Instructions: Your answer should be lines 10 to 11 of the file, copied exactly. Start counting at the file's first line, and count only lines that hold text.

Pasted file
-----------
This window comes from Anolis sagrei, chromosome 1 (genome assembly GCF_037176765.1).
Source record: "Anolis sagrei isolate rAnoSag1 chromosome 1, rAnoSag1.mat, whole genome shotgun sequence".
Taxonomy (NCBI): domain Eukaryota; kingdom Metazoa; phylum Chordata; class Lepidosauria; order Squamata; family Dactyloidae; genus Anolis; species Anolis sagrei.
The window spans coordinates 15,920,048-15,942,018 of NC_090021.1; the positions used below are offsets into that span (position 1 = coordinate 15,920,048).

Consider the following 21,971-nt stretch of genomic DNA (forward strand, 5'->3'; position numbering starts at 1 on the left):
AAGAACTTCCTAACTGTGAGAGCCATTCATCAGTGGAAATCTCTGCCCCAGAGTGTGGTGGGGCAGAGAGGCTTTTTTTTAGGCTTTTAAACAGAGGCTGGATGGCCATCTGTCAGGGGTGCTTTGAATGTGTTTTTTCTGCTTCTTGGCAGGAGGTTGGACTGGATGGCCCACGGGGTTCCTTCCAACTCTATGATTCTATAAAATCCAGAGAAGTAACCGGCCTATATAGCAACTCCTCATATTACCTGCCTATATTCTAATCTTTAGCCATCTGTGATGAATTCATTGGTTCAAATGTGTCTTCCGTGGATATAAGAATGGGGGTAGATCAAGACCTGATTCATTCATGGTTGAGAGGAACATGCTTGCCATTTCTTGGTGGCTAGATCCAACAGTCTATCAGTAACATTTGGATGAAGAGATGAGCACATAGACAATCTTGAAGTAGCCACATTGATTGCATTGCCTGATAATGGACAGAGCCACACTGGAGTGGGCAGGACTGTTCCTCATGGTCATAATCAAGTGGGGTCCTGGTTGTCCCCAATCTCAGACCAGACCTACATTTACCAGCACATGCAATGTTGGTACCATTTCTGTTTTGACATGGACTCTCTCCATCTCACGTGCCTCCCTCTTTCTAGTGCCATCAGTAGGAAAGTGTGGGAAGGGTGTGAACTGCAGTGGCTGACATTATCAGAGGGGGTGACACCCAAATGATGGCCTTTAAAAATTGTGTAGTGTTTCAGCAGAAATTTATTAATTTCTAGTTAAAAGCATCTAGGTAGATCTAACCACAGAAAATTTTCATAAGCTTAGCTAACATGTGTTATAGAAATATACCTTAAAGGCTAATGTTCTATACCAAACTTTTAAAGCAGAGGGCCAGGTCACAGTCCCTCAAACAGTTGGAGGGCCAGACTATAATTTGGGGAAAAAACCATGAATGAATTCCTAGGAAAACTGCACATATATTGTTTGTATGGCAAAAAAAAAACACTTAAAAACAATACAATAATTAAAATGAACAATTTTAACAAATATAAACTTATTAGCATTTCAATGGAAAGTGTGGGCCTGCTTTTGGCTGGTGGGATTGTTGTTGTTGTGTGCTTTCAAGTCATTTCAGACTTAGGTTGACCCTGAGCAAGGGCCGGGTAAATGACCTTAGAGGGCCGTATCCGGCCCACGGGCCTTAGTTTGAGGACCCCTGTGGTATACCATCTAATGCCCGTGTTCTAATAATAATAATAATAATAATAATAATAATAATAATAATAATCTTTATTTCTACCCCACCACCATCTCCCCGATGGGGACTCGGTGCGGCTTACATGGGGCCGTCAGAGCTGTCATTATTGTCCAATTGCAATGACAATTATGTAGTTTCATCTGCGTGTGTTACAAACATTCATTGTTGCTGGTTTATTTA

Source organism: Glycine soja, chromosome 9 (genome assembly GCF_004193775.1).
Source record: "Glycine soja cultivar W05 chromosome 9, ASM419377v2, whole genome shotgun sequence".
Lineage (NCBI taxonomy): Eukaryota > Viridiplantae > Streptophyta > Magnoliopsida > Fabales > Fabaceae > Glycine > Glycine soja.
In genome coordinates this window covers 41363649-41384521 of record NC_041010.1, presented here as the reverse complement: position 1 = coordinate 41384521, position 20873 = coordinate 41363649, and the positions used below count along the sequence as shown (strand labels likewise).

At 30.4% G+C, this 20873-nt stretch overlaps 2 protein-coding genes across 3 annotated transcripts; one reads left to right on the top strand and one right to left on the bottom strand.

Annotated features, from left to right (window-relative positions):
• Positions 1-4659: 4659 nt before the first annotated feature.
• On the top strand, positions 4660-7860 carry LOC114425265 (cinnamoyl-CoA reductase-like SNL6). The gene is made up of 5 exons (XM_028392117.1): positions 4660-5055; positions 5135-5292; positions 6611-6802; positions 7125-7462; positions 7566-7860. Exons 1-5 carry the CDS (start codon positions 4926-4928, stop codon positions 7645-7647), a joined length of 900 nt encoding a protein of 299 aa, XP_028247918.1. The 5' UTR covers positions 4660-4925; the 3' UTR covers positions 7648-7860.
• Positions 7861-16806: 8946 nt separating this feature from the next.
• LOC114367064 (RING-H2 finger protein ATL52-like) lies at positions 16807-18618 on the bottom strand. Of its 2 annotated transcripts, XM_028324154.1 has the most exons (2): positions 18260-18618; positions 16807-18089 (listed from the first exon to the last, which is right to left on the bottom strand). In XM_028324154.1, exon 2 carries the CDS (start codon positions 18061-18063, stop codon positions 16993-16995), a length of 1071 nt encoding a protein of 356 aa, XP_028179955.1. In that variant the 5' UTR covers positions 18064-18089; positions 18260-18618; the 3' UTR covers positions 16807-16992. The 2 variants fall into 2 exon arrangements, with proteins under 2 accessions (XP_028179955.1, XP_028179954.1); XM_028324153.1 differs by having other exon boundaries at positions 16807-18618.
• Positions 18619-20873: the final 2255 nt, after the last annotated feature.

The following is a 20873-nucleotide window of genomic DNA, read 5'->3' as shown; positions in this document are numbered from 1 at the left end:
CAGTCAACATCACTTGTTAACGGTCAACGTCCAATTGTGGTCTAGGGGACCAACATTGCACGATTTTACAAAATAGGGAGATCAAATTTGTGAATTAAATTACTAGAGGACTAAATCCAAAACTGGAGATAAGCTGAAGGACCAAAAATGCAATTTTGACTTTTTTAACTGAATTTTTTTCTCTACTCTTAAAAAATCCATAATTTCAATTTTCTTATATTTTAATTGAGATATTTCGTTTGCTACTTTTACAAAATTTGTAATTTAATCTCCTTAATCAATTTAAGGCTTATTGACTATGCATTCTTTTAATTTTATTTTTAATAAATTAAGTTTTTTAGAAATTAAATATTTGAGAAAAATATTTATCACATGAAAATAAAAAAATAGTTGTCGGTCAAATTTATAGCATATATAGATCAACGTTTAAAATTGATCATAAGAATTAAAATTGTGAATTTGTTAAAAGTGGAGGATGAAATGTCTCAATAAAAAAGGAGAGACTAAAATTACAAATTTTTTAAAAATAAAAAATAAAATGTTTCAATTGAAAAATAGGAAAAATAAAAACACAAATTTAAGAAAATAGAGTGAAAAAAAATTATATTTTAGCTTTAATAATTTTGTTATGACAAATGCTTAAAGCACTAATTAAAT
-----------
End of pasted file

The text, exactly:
In genome coordinates this window covers 41363649-41384521 of record NC_041010.1, presented here as the reverse complement: position 1 = coordinate 41384521, position 20873 = coordinate 41363649, and the positions used below count along the sequence as shown (strand labels likewise).

At 30.4% G+C, this 20873-nt stretch overlaps 2 protein-coding genes across 3 annotated transcripts; one reads left to right on the top strand and one right to left on the bottom strand.